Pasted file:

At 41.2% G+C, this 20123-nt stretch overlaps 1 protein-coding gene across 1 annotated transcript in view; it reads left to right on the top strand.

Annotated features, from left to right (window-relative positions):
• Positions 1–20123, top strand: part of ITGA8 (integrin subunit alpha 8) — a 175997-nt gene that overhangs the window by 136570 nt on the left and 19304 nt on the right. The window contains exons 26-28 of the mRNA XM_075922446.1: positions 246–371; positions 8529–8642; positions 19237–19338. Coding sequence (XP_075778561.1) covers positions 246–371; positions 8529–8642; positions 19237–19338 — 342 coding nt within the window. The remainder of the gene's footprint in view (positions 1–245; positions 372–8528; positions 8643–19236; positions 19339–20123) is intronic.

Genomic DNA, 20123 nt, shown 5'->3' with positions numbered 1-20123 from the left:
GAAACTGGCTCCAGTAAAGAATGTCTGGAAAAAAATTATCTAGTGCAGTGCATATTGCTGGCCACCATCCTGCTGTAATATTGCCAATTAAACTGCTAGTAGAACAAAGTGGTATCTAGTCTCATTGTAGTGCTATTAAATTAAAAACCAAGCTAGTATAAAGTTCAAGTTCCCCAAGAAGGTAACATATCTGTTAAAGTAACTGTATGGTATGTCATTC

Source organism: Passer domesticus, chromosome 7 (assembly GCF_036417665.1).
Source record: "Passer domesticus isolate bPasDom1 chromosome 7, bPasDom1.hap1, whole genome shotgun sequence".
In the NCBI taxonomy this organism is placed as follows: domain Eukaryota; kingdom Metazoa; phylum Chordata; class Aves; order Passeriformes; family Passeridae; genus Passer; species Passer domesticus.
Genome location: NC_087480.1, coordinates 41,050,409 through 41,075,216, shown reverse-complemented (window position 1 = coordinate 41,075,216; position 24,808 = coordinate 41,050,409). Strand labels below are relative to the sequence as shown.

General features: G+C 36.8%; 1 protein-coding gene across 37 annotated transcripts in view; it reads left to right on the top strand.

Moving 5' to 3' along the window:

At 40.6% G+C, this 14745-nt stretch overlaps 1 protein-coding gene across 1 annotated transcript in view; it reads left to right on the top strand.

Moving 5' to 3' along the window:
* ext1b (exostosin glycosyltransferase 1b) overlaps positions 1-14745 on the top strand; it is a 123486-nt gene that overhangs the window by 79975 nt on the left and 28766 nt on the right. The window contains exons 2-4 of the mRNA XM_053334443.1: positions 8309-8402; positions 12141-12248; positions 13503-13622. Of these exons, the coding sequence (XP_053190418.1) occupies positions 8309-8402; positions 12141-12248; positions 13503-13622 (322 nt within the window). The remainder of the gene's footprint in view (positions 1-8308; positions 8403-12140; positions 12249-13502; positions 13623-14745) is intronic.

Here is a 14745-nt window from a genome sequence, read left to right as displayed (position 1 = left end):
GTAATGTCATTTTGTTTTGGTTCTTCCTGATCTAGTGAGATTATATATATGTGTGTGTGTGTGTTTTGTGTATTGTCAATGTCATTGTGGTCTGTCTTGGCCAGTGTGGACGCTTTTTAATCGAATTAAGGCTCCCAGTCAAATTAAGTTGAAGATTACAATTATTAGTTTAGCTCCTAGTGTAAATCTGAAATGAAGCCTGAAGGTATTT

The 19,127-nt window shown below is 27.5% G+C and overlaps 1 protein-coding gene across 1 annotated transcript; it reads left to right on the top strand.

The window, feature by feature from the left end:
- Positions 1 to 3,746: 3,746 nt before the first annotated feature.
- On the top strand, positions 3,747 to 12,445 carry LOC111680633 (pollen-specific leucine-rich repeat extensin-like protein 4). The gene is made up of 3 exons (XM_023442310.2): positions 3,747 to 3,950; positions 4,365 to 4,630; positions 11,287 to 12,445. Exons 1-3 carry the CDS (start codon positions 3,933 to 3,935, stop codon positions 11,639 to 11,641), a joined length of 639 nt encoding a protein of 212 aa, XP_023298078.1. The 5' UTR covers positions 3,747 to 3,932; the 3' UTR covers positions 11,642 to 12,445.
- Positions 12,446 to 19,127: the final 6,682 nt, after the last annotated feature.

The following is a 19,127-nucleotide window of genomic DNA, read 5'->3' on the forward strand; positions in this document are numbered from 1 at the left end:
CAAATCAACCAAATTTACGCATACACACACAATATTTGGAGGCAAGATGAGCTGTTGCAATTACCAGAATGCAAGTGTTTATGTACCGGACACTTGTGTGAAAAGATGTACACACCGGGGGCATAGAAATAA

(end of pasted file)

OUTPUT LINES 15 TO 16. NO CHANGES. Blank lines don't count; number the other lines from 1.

Here is a 14745-nt window from a genome sequence, read left to right as displayed (position 1 = left end):
GTAATGTCATTTTGTTTTGGTTCTTCCTGATCTAGTGAGATTATATATATGTGTGTGTGTGTGTTTTGTGTATTGTCAATGTCATTGTGGTCTGTCTTGGCCAGTGTGGACGCTTTTTAATCGAATTAAGGCTCCCAGTCAAATTAAGTTGAAGATTACAATTATTAGTTTAGCTCCTAGTGTAAATCTGAAATGAAGCCTGAAGGTATTT